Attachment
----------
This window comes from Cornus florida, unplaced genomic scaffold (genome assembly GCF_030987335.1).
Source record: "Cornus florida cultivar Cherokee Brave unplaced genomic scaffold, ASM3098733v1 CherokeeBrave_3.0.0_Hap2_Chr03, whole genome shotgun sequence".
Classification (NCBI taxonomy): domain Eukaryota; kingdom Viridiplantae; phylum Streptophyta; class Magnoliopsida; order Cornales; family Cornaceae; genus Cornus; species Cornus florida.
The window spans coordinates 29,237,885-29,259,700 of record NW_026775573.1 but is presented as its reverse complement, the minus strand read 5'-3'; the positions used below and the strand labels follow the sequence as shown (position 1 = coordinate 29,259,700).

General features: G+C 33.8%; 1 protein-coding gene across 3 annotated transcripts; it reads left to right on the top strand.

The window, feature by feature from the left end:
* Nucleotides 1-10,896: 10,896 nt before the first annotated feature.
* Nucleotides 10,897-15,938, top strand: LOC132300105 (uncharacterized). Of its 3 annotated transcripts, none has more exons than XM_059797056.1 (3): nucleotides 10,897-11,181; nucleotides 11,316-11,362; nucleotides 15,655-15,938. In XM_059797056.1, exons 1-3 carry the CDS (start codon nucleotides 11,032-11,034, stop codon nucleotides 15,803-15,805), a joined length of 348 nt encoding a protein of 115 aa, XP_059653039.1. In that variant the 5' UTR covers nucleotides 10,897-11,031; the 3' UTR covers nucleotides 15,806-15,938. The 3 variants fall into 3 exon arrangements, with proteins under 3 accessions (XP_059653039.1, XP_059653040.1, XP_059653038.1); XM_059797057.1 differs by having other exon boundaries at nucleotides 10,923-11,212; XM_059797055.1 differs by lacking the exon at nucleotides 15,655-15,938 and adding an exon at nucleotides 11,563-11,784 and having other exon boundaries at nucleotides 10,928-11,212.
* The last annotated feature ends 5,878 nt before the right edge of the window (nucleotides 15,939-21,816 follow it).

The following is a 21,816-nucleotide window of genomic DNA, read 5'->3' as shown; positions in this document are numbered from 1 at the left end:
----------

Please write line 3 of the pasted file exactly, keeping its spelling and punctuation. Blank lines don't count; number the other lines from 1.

Classification (NCBI taxonomy): domain Eukaryota; kingdom Viridiplantae; phylum Streptophyta; class Magnoliopsida; order Cornales; family Cornaceae; genus Cornus; species Cornus florida.